Radios allow us to transmit various signals over great distances. First we’ll look at audio signals. Not only is it one of the more common forms of signal, it has some appealing properties that make it good for explaining more general concepts.

Human ears measure changes in air pressure over time. When we hear sound, our ears are receiving this change in air pressure, and our brain transforms this into something we can understand.

Sound can be represented as a graph of this changing pressure over time.
We call the intensity of the signal its r *amplitude*. The amplitude of
a constant tone is constant. We call the intensity at each point the *magnitude*.
Even though the amplitude of this tone is constant, its magnitude varies over
time.

Here is a graph for a clean and simple note, which corresponds to the key near the middle of a piano keyboard. This is a signal with amplitude 1.

And here is the correponding audio:

In addition to the height of a wave, we care about its width, or the spacing between two peaks of the wave. We call the number per second of the wave its “frequency”, and we measure this in hertz or hz.

The frequency of sound is particularly interesting, because this is what we interpret as the note of the sound. The middle A we graphed above is a wave with frequency 440 hz.

The next white key on the piano corresponds to a wave with frequency 493.88. Note the shape of the way is identical, besides the changed frequency. While the graphs look very similar, notice that the scales on the x axis are likely different depending on your zoom.

We sometimes call the horizontal or x axis of the graph the “domain” and the vertical or y axis the range. A signal is said to map, or convert, values from the domain to values in the range.

On digital platforms like a computer, we need to convert a smooth wave into a collection of numbers that can be represented on a computer. This is done in both directions (left/right and up/down).

Quantization is the process of taking a smooth point from some ideal smooth waveform into a “chunkier” point more easily represented in a computer.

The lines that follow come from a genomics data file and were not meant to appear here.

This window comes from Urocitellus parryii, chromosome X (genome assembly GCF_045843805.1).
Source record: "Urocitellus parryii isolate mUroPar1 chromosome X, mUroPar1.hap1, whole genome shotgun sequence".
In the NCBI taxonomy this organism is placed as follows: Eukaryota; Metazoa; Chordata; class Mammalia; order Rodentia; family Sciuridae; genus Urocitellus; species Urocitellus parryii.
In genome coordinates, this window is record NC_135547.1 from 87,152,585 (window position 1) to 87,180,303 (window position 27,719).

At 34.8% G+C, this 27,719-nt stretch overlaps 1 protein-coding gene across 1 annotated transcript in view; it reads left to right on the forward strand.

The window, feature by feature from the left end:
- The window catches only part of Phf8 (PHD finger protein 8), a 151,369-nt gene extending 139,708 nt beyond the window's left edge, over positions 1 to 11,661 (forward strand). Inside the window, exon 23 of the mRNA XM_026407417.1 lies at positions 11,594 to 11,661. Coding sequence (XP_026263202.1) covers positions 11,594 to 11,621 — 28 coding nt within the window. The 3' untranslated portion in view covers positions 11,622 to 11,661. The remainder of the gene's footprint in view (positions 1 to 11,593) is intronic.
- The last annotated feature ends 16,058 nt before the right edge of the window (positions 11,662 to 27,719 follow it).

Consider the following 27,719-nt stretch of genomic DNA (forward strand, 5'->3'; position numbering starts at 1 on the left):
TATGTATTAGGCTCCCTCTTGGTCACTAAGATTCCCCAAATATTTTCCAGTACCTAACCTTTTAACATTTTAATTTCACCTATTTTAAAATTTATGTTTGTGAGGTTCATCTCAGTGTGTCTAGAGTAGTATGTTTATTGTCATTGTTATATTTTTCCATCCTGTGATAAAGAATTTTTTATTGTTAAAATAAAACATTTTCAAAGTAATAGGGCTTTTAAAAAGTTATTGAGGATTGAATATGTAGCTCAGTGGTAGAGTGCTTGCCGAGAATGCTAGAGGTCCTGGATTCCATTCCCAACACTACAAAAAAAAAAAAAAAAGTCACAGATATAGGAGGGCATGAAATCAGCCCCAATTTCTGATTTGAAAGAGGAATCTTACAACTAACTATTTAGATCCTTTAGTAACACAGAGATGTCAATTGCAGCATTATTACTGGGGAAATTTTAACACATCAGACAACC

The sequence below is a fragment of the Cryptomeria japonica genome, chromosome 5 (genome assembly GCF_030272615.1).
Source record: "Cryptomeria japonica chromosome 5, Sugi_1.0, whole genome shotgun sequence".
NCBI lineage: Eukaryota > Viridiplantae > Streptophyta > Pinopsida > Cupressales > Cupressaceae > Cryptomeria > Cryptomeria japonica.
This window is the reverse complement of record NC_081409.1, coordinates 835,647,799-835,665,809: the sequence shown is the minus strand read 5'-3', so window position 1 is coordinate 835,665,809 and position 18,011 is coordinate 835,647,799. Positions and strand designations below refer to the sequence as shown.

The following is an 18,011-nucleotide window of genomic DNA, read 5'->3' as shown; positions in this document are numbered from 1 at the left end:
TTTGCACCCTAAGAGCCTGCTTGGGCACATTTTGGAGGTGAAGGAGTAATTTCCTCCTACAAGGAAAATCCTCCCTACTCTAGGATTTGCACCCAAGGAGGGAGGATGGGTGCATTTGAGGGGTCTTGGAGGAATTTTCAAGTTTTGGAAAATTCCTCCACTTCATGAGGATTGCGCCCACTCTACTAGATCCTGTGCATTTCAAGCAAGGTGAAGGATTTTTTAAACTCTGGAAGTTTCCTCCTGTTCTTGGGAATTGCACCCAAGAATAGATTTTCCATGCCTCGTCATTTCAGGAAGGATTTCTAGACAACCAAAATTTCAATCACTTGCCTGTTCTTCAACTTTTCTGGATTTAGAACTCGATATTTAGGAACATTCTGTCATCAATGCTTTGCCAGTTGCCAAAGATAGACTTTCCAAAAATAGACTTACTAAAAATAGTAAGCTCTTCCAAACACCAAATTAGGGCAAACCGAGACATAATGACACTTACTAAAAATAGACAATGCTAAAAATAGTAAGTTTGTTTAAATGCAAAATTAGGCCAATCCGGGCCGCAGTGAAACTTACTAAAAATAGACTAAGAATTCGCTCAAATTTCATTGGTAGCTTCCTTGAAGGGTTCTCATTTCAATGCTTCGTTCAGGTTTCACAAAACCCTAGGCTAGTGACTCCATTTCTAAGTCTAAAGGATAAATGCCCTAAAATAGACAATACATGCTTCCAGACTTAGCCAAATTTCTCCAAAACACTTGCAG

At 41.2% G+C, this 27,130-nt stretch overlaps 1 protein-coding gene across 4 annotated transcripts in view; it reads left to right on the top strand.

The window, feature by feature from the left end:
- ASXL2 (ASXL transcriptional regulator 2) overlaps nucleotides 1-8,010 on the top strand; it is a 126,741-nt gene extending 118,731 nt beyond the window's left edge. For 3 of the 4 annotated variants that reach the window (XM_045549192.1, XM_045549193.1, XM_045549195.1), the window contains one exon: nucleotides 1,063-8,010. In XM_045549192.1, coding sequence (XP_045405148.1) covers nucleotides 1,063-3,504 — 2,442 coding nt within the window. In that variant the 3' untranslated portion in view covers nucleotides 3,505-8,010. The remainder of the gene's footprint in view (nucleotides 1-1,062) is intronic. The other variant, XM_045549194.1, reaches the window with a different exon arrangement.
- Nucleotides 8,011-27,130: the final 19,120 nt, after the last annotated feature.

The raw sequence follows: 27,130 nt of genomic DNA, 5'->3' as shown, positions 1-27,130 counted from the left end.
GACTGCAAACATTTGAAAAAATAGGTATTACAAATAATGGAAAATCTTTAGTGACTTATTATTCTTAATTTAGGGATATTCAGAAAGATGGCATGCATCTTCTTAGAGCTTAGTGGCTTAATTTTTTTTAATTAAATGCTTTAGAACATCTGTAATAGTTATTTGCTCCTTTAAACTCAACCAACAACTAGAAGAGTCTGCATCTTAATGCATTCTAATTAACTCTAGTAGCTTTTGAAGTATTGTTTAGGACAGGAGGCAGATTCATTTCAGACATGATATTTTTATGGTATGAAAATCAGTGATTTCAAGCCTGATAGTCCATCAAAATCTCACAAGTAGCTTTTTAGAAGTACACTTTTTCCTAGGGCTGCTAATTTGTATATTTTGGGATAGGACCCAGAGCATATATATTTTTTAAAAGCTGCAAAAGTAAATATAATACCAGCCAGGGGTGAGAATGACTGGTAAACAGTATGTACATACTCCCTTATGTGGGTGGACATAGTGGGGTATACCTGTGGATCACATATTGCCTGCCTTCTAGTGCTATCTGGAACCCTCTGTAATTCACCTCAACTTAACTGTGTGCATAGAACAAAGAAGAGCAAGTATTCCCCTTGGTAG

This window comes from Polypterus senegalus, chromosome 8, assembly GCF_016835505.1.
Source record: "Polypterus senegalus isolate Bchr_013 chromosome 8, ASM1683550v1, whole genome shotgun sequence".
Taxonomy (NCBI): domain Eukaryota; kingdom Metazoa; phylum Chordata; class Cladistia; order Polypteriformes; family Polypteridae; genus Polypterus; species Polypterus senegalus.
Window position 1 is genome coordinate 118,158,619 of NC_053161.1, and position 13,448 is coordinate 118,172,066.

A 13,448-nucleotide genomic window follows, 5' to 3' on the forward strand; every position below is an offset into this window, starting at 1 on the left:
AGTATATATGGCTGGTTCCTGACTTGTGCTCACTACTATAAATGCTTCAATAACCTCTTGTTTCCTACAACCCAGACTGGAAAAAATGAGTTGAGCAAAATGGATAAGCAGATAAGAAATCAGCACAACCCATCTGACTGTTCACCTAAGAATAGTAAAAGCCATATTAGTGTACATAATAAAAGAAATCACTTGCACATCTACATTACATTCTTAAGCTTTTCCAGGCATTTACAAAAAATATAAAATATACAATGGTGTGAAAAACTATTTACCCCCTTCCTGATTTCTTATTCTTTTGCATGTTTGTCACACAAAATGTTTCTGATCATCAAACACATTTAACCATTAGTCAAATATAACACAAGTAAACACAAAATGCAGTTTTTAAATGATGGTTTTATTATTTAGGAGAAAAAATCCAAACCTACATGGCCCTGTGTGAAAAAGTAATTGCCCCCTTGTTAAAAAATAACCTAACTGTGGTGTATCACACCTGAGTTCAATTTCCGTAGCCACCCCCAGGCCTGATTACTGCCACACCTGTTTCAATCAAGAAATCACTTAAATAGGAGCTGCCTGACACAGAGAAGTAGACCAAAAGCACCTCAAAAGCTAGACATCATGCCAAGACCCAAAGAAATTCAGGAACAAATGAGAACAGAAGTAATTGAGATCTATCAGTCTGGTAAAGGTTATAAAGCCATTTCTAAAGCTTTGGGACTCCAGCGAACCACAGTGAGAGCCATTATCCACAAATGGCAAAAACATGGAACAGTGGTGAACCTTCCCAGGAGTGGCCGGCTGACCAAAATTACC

There are many approaches to this, but we will look at 8 bit PCM, which is one of the simpler techniques and often used for uncompressed WAV audio. For each point, the value of the signal is converted to a value between 0 and 15. These are the values that can be represented by a 8 bits in a computer.

Lets assume we have an input that ranges from -1 to +1. -1 from the input would be converted to a 0, and a +1 would be converted to 15. For all points in between, we round to the nearest whole number. The more bits used for each point, or sample, the higher the digital audio quality.

We just discussed quantization, which is done for each point. Sampling controls of frequently we take a value from the input and turn it into an output value. An ideal “real world” signal has infinitely many points that make up the signal, and it is perfectly smooth. Digitally, we need to decide how frequently to sample the input signal.

How do you determine the right sampling rate? A key idea here is the Nyquist sampling theorem, which says that you need to sample at least two times the highest frequency of the input in order to avoid losing information. So in our earlier example, if we played a sound with A = 440hz and B = 493.88 hz, we would need to sample at least 2xB = 2x 493.88 = 987.76 times per second or hz.

The highest frequency that can be heard by humans is about 20000 hz or 20khz. CD audio is often sampled at 44.1khz, due to the sampling theorem.

Here is our A=440 hz wave again, but this time only sampled at 1320 hz.

To create a sound with two notes playing at the same time, we can just add their waves together. For a digital signal, once the inputs are at the same sampling rate, each sample can just be added together. In order to keep the volume the same, each sum is usually then normalized to keep it within the original range.

The time domain, where graphs are plotted vs time, is the most intuitive and also the most common way of looking at the signal. All the graphs we’ve seen so far have been in the time domain. It is also useful to look at signals in the frequency domain, to see which frequencies or notes are present in the signal at a given time.

To do this there is a technique called the Fourier (for ee aay) Transform. An efficient approach for computing this is known as the Fast Fourier Transform, or FFT. You will often see “FFT” used as the term to describe the tool to extract frequencies from audio.

The math it outside the scope of this lesson, but feel free to read up on Wikipedia if you are interested. The important piece to know for signal processing is that it is operates over smaller chunks or windows of the digital data, and tells you which frequencies are present and with what significance or magnitude.

Here is a screenshot of performing the FFT on our A=440hz + B=493.88hz example signal, using the open source tool Audacity.

And if we zoom in, we can see the two peaks at 440hz and 498.88 hz.

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